Introducing: Ask a Doctor
At UTHSC ENT, we understand that patients need clear, helpful answers to their questions. We also know that a flood of new information can be overwhelming.
That’s why our department’s introducing Ask a Doctor: an ongoing series of posts that tackle Frequently Asked Questions about common issues. We hope these articles give you a better understanding of your situation and an easy path to treatment.
Today, we discuss a common problem: obstructive sleep apnea (OSA)!
Prepared by: Paden Duke, UTHSC College of Medicine
Reviewed by: Dr. Anthony Sheyn, Pediatric ENT specialist
What is obstructive sleep apnea (OSA)?
Obstructive sleep apnea (or OSA) occurs when there is a block in the airway that stops the right amount air from entering the lungs during sleep. This lack of air can result in poor and irregular sleep. It can impact behavior, school performance, heart health, development, metabolism, and overall health.
Common causes of obstructive sleep apnea include obesity, enlarged tonsils and adenoids, extra tissue, and other structural features such as micrognathia (small lower jaw) or retrognathia (abnormal position of the jaw).
What are obstructive sleep apnea’s symptoms?
The most common symptoms seen in obstructive sleep apnea include: loud snoring at night, excessive daytime sleepiness, night sweats, restless nights, bedwetting, and even hyperactivity in children.
If you have any of these symptoms, your doctor may recommend a sleep study or “polysomnography.” This is a non-invasive test in which patient spend the night while measurements such as oxygen content, airflow, and carbon dioxide are taken. A sleep study will help your doctor know if you have obstructive sleep apnea and how severe it is.
Patients should talk with their doctor if they have any of the symptoms listed above or if they are concerned about having obstructive sleep apnea.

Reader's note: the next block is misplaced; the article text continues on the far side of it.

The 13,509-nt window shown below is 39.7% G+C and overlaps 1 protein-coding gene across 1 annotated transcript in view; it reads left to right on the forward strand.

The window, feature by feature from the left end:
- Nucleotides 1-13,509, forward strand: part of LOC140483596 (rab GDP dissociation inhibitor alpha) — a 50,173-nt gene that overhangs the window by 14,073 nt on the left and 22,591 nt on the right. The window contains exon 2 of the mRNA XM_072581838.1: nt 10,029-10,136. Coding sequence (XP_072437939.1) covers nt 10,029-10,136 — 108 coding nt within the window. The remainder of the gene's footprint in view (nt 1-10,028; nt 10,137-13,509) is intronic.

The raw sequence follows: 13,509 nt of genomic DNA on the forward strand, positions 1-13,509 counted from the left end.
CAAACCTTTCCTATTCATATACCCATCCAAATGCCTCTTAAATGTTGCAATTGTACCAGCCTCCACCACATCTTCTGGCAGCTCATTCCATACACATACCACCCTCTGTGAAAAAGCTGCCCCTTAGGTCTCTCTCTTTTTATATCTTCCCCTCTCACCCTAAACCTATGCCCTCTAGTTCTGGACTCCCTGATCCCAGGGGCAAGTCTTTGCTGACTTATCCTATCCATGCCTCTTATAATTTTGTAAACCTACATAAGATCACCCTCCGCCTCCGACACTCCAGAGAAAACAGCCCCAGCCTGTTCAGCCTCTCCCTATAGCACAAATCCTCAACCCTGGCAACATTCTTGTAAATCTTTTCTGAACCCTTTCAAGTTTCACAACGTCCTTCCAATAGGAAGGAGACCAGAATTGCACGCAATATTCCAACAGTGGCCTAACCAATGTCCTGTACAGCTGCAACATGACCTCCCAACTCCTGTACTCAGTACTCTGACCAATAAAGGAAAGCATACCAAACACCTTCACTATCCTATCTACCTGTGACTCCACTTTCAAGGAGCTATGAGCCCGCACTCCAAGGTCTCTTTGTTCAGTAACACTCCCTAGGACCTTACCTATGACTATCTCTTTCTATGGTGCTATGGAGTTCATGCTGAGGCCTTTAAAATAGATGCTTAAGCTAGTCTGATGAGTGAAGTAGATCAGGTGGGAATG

UTHSC ENT offers a state of the art sleep surgery clinic. If you’d like to schedule a sleep study, we’d love to hear from you: 901-737-3021
What are treatments for obstructive sleep apnea?
Treatment options for obstructive sleep apnea include surgical and nonsurgical options. For adults, CPAP (continuous positive airway pressure) devices can be worn during sleep. CPAP works by increasing the air pressure in your throat to prevent your airways from collapsing.
Surgery can also be an option for those with obstructive sleep apnea. In children, unusually large tonsils or adenoids can be removed to allow for better breathing at night; your doctor may refer to this surgery as a “adenotonsillectomy.”
Additional surgeries may also be needed depending on the severity of sleep apnea. Your doctor may also recommend avoiding sleeping on your back and weight loss through dieting and exercise.
If you’d like to learn more about CPAP, OSA, snoring, or other common sleep issues, we have a wealth of information! Feel free to browse these related articles.
How can our Dream Team help?
Our pediatric specialist, Dr. Anthony Sheyn, has wide-ranging experience in treating patients with all forms of nasal obstruction and sleep issues. If you have concerns about your child, please contact our offices to schedule an evaluation: 901-287-7337
For adults with OSA issues, we recommend contacting Dr. M Boyd Gillespie, director of our Sleep Surgery Clinic: 901-737-3021